The female contraceptive pill was first prescribed to single women in 1974, and has had a huge impact on the way that women in the UK live their lives. In the UK, one third of women aged 16-49 use one of two types of contraceptive pill, but research into a male hormonal contraceptive has just been halted.
Just twenty men out of 320 said the side effects were too much to deal with for an injection which had a 96% success rate in preventing pregnancy. That small number of men was enough to halt the development of a contraceptive method that 75% of men in the trial said they would be happy to use.
These side effects include depression, muscle pain, mood swings, acne, and changes to the libido. Only eight instances of severe side effects were reported in the duration of the study, and 5 of those instances were related to increased libido.
Many would say that those side effects are a good reason to discontinue the development of a drug – certainly depression can have a significant impact on the quality of a person’s life. It’s not that cut and dry, however, when you consider the historical context of contraception where the onus has been on women to shoulder the burden.
There are many forms of female contraceptive, both hormonal and non-hormonal. Many of these include side effects such as depression, mood swings, acne, and changes to libido. Those sound pretty familiar, but that’s not mentioning the increased risk of cervical cancer and deep vein thrombosis, both of which can be life-threatening. There’s also new evidence implicating some types of contraceptives with Crohn’s disease, an illness which has a huge impact on quality of life. More minor side effects include raised blood pressure, ovarian cysts, migraines, and weight gain, depending on the type of contraception used.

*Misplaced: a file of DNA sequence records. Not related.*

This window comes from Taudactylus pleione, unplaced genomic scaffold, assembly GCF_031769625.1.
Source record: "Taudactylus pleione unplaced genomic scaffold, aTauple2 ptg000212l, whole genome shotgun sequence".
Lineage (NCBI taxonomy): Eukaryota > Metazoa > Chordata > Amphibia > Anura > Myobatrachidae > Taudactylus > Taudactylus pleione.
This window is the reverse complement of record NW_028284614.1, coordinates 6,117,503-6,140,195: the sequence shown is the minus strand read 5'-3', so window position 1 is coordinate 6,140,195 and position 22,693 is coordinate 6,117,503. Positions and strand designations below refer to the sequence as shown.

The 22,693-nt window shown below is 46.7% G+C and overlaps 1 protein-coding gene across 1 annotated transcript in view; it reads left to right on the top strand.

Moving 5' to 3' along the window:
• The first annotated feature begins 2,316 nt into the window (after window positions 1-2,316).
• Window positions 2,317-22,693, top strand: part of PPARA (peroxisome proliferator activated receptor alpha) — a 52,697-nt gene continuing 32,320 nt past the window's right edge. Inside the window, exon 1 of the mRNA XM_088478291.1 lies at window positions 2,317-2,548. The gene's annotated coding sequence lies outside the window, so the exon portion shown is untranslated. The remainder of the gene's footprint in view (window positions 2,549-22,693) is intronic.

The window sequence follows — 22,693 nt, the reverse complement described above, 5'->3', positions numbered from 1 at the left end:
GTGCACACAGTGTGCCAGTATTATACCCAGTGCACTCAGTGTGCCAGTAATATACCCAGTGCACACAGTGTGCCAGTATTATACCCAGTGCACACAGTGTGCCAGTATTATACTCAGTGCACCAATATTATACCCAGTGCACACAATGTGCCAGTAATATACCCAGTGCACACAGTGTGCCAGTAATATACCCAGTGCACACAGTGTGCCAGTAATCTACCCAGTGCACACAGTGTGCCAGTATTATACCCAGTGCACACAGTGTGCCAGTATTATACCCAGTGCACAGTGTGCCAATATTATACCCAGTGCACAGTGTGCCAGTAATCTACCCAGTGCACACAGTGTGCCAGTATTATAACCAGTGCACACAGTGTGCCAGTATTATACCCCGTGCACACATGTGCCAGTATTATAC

There’s also a huge impact on quality of life when a person becomes pregnant. Common side effects of pregnancy include nausea, vomiting, back pain, constipation, bloating, and fatigue. Many face far worse complications, and mental health issues among new mothers are far from uncommon.
It’s not about racking up points, though. It’s not a competition for who has to suffer more in order to enjoy their sexual freedom, not when that freedom has been so hard-won for women. In countries all over the world, activists are still fighting for access to female contraception, and the education on sexual health is so often focused on abstinence. Where men get drugs like Viagra for free, women have to fight for medication to regulate their periods.
Scientific research has never been as neutral as it pretends to be. Examples such as undiagnosed cases of ADHD and autism in young girls because the symptoms differ from the young male norm have only recently come to light.
With scientific research and sexual freedom inextricably linked, we can’t just give up on research at the first sign of trouble. There’s a huge gap that needs to bridged in both of those areas. The good news is that this hormonal injection isn’t the only male contraceptive being researched and research in other areas is becoming more equal.
One day, health inequality and inequalities in sexual freedom will be history. Sadly, today is not that day.